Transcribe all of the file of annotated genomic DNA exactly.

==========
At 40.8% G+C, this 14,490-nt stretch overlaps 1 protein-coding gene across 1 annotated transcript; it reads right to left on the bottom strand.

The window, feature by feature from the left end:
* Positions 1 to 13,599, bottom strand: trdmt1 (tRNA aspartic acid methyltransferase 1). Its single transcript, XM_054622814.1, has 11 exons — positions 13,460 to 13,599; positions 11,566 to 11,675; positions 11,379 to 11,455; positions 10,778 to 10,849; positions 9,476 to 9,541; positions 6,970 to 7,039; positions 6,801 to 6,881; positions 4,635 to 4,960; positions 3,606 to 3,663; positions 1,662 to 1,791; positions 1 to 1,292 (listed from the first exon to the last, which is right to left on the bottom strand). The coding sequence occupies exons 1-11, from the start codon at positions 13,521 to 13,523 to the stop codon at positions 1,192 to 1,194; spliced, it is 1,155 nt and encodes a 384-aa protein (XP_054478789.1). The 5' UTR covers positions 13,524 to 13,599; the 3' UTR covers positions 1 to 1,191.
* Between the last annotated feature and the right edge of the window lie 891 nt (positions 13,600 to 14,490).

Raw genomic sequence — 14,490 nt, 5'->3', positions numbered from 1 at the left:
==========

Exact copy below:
At 40.8% G+C, this 14,490-nt stretch overlaps 1 protein-coding gene across 1 annotated transcript; it reads right to left on the bottom strand.

The window, feature by feature from the left end:
* Positions 1 to 13,599, bottom strand: trdmt1 (tRNA aspartic acid methyltransferase 1). Its single transcript, XM_054622814.1, has 11 exons — positions 13,460 to 13,599; positions 11,566 to 11,675; positions 11,379 to 11,455; positions 10,778 to 10,849; positions 9,476 to 9,541; positions 6,970 to 7,039; positions 6,801 to 6,881; positions 4,635 to 4,960; positions 3,606 to 3,663; positions 1,662 to 1,791; positions 1 to 1,292 (listed from the first exon to the last, which is right to left on the bottom strand). The coding sequence occupies exons 1-11, from the start codon at positions 13,521 to 13,523 to the stop codon at positions 1,192 to 1,194; spliced, it is 1,155 nt and encodes a 384-aa protein (XP_054478789.1). The 5' UTR covers positions 13,524 to 13,599; the 3' UTR covers positions 1 to 1,191.
* Between the last annotated feature and the right edge of the window lie 891 nt (positions 13,600 to 14,490).

Raw genomic sequence — 14,490 nt, 5'->3', positions numbered from 1 at the left: